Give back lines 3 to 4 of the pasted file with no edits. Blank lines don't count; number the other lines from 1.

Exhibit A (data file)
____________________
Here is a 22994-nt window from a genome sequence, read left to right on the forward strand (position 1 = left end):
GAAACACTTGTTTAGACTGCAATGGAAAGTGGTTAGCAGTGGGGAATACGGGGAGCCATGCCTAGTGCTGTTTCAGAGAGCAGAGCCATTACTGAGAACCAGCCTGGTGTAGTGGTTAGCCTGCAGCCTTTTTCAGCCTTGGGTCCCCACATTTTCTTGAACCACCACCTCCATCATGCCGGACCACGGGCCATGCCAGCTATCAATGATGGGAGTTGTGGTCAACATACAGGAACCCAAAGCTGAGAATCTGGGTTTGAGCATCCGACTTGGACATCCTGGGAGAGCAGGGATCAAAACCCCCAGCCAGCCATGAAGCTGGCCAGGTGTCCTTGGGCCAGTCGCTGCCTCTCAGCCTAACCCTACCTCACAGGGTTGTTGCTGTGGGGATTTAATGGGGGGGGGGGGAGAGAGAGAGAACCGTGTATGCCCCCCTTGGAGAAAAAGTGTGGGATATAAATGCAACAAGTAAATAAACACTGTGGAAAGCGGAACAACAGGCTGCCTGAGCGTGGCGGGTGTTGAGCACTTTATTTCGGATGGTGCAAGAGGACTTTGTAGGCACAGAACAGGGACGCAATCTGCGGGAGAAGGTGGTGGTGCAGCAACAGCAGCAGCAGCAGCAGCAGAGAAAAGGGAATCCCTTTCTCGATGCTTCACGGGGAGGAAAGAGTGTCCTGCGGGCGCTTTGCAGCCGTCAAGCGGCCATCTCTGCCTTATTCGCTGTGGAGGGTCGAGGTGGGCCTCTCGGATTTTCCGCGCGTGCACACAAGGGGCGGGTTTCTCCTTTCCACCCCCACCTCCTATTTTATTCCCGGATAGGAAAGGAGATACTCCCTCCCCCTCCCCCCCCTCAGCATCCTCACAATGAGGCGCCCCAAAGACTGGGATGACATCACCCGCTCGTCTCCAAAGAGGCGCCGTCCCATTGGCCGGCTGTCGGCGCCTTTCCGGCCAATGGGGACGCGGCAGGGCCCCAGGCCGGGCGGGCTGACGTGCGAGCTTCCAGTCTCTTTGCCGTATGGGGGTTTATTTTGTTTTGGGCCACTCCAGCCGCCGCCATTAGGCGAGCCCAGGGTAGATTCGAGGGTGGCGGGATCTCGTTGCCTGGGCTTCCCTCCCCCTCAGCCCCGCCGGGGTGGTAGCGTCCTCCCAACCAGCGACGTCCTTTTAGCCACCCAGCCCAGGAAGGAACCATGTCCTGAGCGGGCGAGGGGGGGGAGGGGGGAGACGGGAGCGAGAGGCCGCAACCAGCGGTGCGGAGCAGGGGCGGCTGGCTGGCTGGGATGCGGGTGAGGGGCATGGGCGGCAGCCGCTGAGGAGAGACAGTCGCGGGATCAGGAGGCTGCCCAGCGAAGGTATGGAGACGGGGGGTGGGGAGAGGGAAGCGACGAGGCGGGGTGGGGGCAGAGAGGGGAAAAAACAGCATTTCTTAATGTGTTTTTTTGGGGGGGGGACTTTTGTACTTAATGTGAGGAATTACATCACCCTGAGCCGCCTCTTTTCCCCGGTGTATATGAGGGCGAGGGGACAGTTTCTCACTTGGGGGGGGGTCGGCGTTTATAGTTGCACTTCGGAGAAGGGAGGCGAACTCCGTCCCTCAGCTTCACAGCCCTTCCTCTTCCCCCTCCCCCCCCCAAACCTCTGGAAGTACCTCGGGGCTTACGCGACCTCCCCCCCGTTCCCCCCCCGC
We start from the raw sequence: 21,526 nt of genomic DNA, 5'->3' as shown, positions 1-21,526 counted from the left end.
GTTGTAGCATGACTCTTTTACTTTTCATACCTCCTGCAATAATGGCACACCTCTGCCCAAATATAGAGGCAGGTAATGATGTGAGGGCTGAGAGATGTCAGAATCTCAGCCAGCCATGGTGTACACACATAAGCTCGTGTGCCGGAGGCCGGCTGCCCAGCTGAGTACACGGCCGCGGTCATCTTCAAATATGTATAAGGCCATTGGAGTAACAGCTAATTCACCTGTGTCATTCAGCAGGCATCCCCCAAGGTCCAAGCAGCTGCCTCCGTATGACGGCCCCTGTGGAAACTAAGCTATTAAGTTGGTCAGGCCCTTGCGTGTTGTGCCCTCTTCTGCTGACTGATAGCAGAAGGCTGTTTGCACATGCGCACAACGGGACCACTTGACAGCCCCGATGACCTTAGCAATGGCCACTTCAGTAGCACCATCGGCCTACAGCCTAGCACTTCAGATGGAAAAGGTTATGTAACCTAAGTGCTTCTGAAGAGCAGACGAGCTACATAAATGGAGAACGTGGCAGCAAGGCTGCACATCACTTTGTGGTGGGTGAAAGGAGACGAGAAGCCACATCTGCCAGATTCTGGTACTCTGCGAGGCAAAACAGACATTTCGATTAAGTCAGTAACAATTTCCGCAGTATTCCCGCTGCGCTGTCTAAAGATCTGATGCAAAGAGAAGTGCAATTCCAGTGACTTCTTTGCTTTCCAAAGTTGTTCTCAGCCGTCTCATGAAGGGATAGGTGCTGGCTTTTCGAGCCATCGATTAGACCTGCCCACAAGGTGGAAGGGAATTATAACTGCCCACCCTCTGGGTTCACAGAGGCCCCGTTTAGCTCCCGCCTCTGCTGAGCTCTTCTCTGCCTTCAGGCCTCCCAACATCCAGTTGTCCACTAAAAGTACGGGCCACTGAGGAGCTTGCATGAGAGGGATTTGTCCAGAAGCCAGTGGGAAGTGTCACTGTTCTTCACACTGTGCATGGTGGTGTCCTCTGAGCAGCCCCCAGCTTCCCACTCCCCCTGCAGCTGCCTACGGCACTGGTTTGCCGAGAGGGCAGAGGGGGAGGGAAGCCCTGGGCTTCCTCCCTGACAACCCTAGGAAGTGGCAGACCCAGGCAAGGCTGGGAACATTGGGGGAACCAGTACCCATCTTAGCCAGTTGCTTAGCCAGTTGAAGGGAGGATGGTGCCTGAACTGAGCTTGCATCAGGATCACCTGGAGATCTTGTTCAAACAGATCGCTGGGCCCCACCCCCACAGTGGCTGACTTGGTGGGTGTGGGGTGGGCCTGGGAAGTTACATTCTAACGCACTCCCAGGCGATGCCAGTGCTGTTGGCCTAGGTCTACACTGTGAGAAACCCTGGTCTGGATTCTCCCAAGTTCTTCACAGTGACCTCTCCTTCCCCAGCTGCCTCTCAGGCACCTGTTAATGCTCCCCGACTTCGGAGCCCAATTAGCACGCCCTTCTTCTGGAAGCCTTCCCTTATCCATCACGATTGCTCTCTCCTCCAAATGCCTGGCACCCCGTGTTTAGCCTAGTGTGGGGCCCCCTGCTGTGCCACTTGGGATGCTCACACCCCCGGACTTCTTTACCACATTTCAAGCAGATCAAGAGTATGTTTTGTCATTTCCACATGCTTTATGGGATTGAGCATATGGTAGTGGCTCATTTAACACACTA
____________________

We start from the raw sequence: 21,526 nt of genomic DNA, 5'->3' as shown, positions 1-21,526 counted from the left end.
GTTGTAGCATGACTCTTTTACTTTTCATACCTCCTGCAATAATGGCACACCTCTGCCCAAATATAGAGGCAGGTAATGATGTGAGGGCTGAGAGATGTCAGAATCTCAGCCAGCCATGGTGTACACACATAAGCTCGTGTGCCGGAGGCCGGCTGCCCAGCTGAGTACACGGCCGCGGTCATCTTCAAATATGTATAAGGCCATTGGAGTAACAGCTAATTCACCTGTGTCATTCAGCAGGCATCCCCCAAGGTCCAAGCAGCTGCCTCCGTATGACGGCCCCTGTGGAAACTAAGCTATTAAGTTGGTCAGGCCCTTGCGTGTTGTGCCCTCTTCTGCTGACTGATAGCAGAAGGCTGTTTGCACATGCGCACAACGGGACCACTTGACAGCCCCGATGACCTTAGCAATGGCCACTTCAGTAGCACCATCGGCCTACAGCCTAGCACTTCAGATGGAAAAGGTTATGTAACCTAAGTGCTTCTGAAGAGCAGACGAGCTACATAAATGGAGAACGTGGCAGCAAGGCTGCACATCACTTTGTGGTGGGTGAAAGGAGACGAGAAGCCACATCTGCCAGATTCTGGTACTCTGCGAGGCAAAACAGACATTTCGATTAAGTCAGTAACAATTTCCGCAGTATTCCCGCTGCGCTGTCTAAAGATCTGATGCAAAGAGAAGTGCAATTCCAGTGACTTCTTTGCTTTCCAAAGTTGTTCTCAGCCGTCTCATGAAGGGATAGGTGCTGGCTTTTCGAGCCATCGATTAGACCTGCCCACAAGGTGGAAGGGAATTATAACTGCCCACCCTCTGGGTTCACAGAGGCCCCGTTTAGCTCCCGCCTCTGCTGAGCTCTTCTCTGCCTTCAGGCCTCCCAACATCCAGTTGTCCACTAAAAGTACGGGCCACTGAGGAGCTTGCATGAGAGGGATTTGTCCAGAAGCCAGTGGGAAGTGTCACTGTTCTTCACACTGTGCATGGTGGTGTCCTCTGAGCAGCCCCCAGCTTCCCACTCCCCCTGCAGCTGCCTACGGCACTGGTTTGCCGAGAGGGCAGAGGGGGAGGGAAGCCCTGGGCTTCCTCCCTGACAACCCTAGGAAGTGGCAGACCCAGGCAAGGCTGGGAACATTGGGGGAACCAGTACCCATCTTAGCCAGTTGCTTAGCCAGTTGAAGGGAGGATGGTGCCTGAACTGAGCTTGCATCAGGATCACCTGGAGATCTTGTTCAAACAGATCGCTGGGCCCCACCCCCACAGTGGCTGACTTGGTGGGTGTGGGGTGGGCCTGGGAAGTTACATTCTAACGCACTCCCAGGCGATGCCAGTGCTGTTGGCCTAGGTCTACACTGTGAGAAACCCTGGTCTGGATTCTCCCAAGTTCTTCACAGTGACCTCTCCTTCCCCAGCTGCCTCTCAGGCACCTGTTAATGCTCCCCGACTTCGGAGCCCAATTAGCACGCCCTTCTTCTGGAAGCCTTCCCTTATCCATCACGATTGCTCTCTCCTCCAAATGCCTGGCACCCCGTGTTTAGCCTAGTGTGGGGCCCCCTGCTGTGCCACTTGGGATGCTCACACCCCCGGACTTCTTTACCACATTTCAAGCAGATCAAGAGTATGTTTTGTCATTTCCACATGCTTTATGGGATTGAGCATATGGTAGTGGCTCATTTAACACACTA